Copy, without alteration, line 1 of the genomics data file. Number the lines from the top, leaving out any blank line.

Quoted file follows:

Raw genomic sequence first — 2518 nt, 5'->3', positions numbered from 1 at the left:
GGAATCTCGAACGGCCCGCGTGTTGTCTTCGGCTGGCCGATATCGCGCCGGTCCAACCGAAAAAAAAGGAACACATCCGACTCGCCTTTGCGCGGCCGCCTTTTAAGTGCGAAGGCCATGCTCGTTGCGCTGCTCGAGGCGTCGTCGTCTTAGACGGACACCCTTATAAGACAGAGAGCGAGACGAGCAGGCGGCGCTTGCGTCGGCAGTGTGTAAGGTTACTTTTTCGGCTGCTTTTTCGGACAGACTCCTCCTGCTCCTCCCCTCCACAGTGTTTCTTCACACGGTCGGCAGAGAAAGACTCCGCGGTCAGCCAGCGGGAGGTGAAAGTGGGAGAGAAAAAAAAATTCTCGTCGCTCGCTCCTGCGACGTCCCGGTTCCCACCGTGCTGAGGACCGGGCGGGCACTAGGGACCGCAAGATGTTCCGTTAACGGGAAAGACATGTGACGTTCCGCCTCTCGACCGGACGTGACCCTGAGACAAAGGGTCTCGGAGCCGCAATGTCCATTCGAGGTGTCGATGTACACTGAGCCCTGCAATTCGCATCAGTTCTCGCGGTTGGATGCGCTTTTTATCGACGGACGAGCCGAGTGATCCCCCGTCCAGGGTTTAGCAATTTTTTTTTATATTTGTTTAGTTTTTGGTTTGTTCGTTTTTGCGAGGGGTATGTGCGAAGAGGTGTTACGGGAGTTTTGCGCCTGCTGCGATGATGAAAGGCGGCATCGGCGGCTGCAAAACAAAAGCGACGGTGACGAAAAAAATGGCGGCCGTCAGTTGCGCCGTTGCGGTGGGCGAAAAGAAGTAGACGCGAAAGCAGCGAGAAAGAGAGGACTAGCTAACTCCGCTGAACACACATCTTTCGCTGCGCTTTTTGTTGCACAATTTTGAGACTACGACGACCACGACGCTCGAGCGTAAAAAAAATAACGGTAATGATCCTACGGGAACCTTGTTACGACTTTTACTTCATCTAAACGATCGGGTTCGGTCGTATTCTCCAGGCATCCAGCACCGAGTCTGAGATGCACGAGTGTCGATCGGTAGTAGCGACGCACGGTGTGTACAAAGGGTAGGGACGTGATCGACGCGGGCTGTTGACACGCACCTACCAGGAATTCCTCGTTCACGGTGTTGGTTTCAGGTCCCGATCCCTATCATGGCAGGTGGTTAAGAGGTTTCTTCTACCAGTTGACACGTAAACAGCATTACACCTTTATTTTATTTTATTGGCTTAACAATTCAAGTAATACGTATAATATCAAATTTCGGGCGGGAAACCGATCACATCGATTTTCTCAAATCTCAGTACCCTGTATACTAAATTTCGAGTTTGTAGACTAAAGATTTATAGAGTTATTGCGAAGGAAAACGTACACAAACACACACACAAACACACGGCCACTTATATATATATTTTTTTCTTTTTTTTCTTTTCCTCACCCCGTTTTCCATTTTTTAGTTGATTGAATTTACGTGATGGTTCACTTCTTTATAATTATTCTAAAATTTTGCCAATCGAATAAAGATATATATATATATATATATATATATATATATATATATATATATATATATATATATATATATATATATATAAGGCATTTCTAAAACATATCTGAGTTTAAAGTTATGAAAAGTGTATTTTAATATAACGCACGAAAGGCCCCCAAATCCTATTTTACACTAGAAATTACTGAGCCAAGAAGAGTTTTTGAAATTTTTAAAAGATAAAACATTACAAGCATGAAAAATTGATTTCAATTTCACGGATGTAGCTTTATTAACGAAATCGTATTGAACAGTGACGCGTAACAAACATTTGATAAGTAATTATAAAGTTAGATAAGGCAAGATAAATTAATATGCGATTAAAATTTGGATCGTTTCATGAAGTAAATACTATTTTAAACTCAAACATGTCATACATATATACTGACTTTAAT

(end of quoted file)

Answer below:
Raw genomic sequence first — 2518 nt, 5'->3', positions numbered from 1 at the left: